BEVs need lower list prices to gain mass appeal

15 May 2019

15 May 2019 By Neil King Demand for battery electric vehicles (BEVs) is growing, but list prices need to come down further before they will gain any critical mass. Government subsidies in Germany help to bring their total cost of ownership (TCO) in line with that of ICE vehicles – but only on paper, as buyers can still negotiate significant discounts on most petrol and diesel competitors. We review the VW e-Golf’s TCO performance against its ICE variants to see how it benchmarks, with and without discounting. There is also the niggling range anxiety to overcome for potential BEV-buyers. The driving range of BEVs is constantly improving as new models are launched but access to charging points, despite growing infrastructure, is still an issue. Long charging times for BEVs will only be palatable for those who have charging access at, or very close to, their home or workplace. Commuters cannot yet guarantee charging access at train stations for example and even where charging stations are installed, the parking space may be occupied and/or the charger itself may be out of order.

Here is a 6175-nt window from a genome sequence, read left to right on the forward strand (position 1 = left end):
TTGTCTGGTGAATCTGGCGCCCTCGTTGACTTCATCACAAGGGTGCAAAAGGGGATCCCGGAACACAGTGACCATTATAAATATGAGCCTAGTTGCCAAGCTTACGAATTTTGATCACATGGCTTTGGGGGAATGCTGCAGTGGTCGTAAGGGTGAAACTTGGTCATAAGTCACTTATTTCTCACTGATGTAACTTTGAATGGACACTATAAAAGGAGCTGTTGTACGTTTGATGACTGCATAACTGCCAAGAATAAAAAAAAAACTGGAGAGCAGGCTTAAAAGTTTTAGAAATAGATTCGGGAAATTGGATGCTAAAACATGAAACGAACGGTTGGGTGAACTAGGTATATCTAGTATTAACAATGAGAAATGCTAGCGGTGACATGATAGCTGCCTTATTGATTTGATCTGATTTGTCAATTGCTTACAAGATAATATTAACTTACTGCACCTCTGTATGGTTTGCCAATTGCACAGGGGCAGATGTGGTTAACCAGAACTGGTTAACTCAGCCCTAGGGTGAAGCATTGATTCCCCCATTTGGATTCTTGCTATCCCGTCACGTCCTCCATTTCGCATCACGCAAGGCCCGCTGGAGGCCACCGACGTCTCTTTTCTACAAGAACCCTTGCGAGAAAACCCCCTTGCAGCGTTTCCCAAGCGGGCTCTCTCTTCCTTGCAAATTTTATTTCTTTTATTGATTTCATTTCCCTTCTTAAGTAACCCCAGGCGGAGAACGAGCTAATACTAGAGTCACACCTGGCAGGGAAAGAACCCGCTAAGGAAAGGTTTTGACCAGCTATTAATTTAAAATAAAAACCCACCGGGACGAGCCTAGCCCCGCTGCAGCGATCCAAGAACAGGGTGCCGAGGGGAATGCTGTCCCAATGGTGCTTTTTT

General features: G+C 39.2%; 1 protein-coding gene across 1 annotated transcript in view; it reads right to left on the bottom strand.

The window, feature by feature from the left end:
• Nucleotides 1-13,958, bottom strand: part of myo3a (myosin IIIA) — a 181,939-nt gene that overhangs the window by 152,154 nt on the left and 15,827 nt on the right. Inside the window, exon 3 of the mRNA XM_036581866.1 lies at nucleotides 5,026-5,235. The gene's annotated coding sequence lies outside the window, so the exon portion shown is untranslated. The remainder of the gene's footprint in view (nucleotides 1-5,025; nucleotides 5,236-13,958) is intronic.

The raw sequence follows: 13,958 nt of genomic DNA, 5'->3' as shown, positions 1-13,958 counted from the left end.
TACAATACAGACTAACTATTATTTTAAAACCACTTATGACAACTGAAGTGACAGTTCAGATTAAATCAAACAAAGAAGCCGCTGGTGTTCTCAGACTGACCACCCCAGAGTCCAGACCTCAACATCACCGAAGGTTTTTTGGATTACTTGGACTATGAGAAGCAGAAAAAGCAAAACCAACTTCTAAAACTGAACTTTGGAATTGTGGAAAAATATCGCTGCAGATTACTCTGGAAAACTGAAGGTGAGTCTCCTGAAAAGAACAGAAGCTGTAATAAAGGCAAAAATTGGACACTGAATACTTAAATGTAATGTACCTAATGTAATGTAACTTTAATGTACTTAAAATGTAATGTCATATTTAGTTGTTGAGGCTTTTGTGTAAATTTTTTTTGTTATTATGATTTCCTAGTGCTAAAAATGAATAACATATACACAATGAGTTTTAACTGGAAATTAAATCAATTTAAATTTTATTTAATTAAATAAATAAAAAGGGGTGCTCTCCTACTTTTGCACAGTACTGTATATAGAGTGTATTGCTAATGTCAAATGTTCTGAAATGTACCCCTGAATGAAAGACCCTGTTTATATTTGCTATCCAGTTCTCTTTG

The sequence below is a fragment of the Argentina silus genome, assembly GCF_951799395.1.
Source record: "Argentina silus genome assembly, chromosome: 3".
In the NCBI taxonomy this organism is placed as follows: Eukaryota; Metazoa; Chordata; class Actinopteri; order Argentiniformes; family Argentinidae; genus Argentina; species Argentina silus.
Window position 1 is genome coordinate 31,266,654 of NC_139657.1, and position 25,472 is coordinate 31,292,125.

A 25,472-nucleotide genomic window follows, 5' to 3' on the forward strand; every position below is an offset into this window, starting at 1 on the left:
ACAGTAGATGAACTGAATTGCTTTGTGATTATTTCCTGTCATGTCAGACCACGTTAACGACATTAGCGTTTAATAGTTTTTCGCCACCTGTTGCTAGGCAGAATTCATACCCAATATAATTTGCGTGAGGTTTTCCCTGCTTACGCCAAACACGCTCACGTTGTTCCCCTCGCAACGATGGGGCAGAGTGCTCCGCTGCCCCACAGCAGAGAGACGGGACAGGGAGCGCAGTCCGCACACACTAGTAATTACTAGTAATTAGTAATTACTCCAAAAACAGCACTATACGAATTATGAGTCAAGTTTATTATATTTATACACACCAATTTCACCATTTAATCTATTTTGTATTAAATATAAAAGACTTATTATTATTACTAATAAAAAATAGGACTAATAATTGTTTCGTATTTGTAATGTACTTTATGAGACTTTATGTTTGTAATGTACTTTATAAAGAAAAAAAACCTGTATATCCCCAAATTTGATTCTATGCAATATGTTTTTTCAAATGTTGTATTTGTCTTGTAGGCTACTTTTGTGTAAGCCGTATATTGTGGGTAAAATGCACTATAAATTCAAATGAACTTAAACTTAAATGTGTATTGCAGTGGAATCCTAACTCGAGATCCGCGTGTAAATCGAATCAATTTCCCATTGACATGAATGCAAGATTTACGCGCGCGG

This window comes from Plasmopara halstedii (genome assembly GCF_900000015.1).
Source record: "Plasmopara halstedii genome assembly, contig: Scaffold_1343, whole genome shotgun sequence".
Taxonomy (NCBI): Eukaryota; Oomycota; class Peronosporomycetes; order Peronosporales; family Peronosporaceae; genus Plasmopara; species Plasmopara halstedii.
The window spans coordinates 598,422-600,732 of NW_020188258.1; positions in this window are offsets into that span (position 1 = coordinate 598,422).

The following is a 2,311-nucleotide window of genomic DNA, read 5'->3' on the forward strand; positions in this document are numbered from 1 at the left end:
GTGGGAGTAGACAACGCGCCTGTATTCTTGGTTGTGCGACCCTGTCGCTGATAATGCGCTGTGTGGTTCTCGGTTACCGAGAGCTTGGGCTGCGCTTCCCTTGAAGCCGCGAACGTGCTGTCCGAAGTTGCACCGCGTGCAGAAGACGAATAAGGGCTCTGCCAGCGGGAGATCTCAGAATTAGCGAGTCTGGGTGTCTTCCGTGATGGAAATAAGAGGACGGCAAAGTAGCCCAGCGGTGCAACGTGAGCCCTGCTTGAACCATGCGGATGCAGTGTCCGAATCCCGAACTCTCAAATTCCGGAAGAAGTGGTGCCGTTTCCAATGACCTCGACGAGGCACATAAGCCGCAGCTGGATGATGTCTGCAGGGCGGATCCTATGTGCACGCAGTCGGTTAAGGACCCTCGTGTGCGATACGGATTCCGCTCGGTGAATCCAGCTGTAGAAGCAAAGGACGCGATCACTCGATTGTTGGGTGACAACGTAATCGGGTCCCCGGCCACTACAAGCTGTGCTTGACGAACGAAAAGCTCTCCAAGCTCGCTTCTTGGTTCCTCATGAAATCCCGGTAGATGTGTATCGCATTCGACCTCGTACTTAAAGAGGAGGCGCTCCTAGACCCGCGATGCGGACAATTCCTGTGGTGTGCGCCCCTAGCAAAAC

‘TCO parity alone will not be enough for BEVs to be taken seriously in Germany and therefore reductions in list prices are required and expected during the next wave of BEV launches.’